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Logo of bmjThis ArticleThe BMJ
BMJ. 2007 October 6; 335(7622): 687.
PMCID: PMC2001042

African-American leaders call for concerted action on AIDS in US

African-American leaders launched a call to action to address HIV/AIDS in the black community at a Capitol Hill news conference last month. The aim is to halve the rates of new infections, reduce the stigma of AIDS, increase by a half both the number of people who know their HIV status, and who are receiving care for HIV infection.

“AIDS is a black disease no matter how you look at it—through the lens of gender, or sexual orientation, or age, socioeconomic class, education, or region of the country—black people bear the brunt of the epidemic,” said Phill Wilson, executive director of the Los Angeles based charity the Black AIDS Institute.

“Some 30% of new cases among gay men are among black men; 40% of new cases among men are black; 67% of new cases among women are black; and 70% of new cases among youth are black. That is why we are calling on this mobilisation.”

“Why are more than 50% of new HIV cases occurring within the African-American community when we are only 13% of the people?” asked Mohammad Akhter, executive director of the National Medical Association, which serves doctors and patients in the black community.

“We need to reassess the national strategy on HIV/AIDS to see why it is not working. If 50% of the new cases of HIV are in the African-American community, shouldn't that be where 50% of the resources should be going?” Dr Akhter said.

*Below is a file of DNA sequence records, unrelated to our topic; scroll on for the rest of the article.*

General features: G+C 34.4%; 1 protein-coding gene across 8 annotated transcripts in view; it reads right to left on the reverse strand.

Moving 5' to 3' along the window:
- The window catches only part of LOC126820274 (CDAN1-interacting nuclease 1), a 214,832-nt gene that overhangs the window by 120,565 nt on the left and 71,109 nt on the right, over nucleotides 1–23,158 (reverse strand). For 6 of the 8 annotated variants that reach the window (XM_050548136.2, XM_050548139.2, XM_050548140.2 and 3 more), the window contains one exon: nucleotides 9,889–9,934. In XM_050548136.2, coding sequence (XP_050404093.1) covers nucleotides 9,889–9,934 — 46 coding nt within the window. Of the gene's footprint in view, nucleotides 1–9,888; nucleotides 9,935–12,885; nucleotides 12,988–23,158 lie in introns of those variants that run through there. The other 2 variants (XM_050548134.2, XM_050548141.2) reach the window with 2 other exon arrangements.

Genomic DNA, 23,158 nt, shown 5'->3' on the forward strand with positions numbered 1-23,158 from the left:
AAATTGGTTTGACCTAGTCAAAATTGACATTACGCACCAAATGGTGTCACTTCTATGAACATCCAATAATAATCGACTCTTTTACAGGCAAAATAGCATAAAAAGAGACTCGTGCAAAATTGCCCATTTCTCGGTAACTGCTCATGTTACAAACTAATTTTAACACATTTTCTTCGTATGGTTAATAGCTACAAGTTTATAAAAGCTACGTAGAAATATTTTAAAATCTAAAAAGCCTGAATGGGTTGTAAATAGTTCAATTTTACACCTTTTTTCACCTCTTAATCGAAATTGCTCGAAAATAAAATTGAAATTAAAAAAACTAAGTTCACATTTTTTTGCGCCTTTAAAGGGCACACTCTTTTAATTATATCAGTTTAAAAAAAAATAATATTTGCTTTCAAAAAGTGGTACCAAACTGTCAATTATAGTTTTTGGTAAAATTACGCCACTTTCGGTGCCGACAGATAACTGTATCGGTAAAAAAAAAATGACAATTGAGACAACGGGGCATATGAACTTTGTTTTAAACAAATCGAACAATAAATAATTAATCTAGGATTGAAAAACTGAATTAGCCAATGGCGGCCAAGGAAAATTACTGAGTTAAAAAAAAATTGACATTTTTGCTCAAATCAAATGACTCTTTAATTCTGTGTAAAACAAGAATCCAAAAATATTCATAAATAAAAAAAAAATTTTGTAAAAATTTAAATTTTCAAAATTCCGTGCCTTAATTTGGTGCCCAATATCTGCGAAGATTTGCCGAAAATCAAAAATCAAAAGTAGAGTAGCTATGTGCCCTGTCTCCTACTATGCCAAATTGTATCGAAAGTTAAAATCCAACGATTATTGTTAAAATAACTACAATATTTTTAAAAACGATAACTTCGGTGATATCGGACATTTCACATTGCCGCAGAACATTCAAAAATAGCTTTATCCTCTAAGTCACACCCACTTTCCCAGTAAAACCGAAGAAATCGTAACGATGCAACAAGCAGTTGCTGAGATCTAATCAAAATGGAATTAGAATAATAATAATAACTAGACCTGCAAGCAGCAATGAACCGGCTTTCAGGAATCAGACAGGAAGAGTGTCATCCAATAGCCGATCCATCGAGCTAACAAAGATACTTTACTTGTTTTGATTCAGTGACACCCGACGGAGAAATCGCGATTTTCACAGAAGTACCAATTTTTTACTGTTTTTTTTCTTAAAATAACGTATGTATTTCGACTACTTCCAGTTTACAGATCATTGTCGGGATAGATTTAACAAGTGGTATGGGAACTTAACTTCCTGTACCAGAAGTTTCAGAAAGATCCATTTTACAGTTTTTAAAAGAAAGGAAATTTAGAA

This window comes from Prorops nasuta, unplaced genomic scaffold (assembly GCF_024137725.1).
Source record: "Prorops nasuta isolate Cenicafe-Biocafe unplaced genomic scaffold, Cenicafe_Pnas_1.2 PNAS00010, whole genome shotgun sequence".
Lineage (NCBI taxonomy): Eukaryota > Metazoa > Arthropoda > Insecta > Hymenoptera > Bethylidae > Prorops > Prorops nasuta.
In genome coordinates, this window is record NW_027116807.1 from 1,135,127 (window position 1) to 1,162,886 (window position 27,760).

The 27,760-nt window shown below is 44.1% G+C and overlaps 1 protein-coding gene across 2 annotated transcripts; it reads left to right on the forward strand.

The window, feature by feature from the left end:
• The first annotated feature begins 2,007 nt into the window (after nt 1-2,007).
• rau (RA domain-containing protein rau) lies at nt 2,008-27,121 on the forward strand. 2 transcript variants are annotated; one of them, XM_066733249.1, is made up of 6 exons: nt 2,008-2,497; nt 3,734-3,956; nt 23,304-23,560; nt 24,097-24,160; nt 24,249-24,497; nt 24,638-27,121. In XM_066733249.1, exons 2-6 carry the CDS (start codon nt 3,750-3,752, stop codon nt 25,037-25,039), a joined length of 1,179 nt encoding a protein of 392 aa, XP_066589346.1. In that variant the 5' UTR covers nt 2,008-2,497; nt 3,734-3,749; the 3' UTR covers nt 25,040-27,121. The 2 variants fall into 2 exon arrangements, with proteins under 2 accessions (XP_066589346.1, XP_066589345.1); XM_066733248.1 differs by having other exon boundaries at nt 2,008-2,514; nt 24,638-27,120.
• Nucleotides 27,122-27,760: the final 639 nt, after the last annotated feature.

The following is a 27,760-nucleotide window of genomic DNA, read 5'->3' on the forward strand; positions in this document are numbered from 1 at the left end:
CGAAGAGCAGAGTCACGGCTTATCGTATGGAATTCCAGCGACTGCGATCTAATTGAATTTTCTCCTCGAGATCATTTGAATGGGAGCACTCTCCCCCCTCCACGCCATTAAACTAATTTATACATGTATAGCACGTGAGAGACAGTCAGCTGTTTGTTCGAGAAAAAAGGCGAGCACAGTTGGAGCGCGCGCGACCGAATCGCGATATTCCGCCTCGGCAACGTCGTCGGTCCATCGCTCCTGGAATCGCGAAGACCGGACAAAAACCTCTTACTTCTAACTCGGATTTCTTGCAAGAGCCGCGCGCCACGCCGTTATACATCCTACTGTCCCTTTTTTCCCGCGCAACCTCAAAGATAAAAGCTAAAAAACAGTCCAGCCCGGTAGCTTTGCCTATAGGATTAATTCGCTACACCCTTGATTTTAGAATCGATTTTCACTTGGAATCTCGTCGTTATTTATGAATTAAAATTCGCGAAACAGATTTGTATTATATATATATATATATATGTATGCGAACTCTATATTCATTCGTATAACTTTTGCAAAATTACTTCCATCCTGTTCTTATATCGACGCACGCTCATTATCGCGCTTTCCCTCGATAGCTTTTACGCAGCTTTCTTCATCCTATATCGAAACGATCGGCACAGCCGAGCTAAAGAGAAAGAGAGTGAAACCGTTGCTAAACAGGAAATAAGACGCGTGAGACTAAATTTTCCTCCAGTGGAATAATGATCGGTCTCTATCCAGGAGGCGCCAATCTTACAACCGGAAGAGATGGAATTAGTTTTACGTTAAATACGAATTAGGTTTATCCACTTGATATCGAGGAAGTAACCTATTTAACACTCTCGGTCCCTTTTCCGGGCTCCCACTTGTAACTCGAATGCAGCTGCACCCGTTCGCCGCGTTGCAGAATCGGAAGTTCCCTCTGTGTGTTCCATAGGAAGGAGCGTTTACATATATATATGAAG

Mr Wilson acknowledged that earlier efforts to rally the black community to fight HIV/AIDS have fallen short. “The reason why I think this is different is that it is the first time there is a national coordinated effort of all sectors of the black community”—elected officials at all levels, the media, religious groups and megachurches, a celebrity task force, and the civil rights community.

One key element is the Test 1 Million effort to test that number of African-Americans for HIV by December 2008. “The testing itself is far less important than two other things,” said Mr Wilson. One is the dialogue that it will stimulate; the second is getting people into treatment.

He said, “Our strategy, by engaging specific organisations and sectors, is to get people to make specific commitments” towards a testing goal. The pop star Beyoncé Knowles will make this goal a part of her national tour.

The National Newspaper Publishers' Association will distribute a series of 25 columns on AIDS to more than 200 black owned newspapers throughout the country. Radio stations serving the community have made a parallel commitment.

Ronald Johnson, deputy director of AIDS Action, a group that lobbies in Washington on behalf of local AIDS charities, noted that many groups have called for the creation of a domestic strategic plan to tackle HIV/AIDS. It is something that the US government requires of other nations that it helps in the fight against AIDS but has never developed for itself.


We're the Ones We've Been Waiting for: the State of Aids in Black America . . . and What We're Doing About it, from the Black AIDS Institute, is available at

Articles from The BMJ are provided here courtesy of BMJ Publishing Group